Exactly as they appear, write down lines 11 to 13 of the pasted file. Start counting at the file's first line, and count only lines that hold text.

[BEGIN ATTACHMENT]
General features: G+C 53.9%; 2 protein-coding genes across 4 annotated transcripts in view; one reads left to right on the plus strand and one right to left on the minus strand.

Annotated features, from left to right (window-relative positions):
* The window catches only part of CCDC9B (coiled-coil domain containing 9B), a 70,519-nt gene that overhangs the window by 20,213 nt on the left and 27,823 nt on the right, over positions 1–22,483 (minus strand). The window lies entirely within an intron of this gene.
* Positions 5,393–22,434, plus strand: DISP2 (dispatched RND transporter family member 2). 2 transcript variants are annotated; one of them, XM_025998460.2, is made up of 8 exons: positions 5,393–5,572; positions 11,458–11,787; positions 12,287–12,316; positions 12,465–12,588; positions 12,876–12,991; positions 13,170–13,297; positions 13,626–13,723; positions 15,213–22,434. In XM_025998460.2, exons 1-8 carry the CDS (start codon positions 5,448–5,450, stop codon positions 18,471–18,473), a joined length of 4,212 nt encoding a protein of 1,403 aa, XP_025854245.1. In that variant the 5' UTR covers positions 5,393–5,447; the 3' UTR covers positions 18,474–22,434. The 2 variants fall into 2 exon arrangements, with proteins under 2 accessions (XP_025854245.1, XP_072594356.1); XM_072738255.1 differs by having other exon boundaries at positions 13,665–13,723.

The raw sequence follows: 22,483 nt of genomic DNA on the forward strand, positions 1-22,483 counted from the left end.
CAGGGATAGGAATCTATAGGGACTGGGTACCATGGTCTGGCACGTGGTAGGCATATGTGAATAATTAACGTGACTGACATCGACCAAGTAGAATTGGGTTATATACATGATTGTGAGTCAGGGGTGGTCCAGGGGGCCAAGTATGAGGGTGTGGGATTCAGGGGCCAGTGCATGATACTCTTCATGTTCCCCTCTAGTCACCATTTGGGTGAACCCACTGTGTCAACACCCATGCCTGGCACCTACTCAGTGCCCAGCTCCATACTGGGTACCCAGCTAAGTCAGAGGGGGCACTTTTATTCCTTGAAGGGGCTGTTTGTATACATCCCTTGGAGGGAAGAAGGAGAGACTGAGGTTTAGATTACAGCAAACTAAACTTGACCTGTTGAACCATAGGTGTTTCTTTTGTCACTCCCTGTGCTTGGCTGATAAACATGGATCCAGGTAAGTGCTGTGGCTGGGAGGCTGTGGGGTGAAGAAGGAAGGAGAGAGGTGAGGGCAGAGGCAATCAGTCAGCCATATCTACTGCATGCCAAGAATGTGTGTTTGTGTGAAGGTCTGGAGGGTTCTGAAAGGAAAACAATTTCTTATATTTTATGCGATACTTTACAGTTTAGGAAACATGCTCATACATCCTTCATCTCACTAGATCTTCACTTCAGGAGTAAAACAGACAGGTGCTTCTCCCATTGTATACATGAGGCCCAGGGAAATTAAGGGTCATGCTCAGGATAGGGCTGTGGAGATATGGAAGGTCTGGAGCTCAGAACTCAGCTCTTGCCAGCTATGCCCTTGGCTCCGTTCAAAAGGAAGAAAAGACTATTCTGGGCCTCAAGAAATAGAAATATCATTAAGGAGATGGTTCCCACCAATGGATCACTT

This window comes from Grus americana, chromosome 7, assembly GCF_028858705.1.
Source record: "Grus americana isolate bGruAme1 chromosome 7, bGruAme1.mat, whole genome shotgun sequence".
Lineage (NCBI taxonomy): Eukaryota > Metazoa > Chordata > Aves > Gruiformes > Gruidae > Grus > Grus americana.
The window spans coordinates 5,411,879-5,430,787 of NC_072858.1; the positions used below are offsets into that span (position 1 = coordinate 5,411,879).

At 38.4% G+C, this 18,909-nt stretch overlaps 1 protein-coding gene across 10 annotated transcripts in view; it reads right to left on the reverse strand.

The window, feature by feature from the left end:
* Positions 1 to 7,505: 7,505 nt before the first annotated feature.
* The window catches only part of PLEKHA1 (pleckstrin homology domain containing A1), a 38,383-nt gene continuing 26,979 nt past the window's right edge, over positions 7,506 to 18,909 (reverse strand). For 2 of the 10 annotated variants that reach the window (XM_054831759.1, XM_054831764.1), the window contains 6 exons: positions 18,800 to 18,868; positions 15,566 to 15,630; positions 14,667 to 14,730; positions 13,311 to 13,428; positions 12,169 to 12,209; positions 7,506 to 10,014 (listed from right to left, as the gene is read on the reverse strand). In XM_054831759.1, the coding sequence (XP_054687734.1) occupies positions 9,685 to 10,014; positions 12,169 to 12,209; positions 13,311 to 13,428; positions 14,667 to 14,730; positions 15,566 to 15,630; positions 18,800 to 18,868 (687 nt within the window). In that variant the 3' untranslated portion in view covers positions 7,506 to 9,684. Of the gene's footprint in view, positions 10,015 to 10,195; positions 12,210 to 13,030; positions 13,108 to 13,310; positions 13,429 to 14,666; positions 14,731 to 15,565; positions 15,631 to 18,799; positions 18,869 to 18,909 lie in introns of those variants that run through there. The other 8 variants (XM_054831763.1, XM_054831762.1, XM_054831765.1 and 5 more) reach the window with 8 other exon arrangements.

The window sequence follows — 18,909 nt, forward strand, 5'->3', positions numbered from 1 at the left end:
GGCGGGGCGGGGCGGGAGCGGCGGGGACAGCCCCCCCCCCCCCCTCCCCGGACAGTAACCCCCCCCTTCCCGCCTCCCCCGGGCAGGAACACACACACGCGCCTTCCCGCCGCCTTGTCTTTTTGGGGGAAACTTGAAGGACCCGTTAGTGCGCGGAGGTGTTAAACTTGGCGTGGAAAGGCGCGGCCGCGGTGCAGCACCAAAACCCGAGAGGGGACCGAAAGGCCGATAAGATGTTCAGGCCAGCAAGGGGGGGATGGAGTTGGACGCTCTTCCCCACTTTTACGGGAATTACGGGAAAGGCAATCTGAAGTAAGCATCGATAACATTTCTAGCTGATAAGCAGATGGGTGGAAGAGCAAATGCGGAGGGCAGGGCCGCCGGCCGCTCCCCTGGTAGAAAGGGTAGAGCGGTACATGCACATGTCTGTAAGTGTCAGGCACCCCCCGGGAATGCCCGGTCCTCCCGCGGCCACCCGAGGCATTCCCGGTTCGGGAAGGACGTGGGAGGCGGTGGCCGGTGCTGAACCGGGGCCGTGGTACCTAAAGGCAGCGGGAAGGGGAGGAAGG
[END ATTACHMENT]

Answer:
At 38.4% G+C, this 18,909-nt stretch overlaps 1 protein-coding gene across 10 annotated transcripts in view; it reads right to left on the reverse strand.

The window, feature by feature from the left end:
* Positions 1 to 7,505: 7,505 nt before the first annotated feature.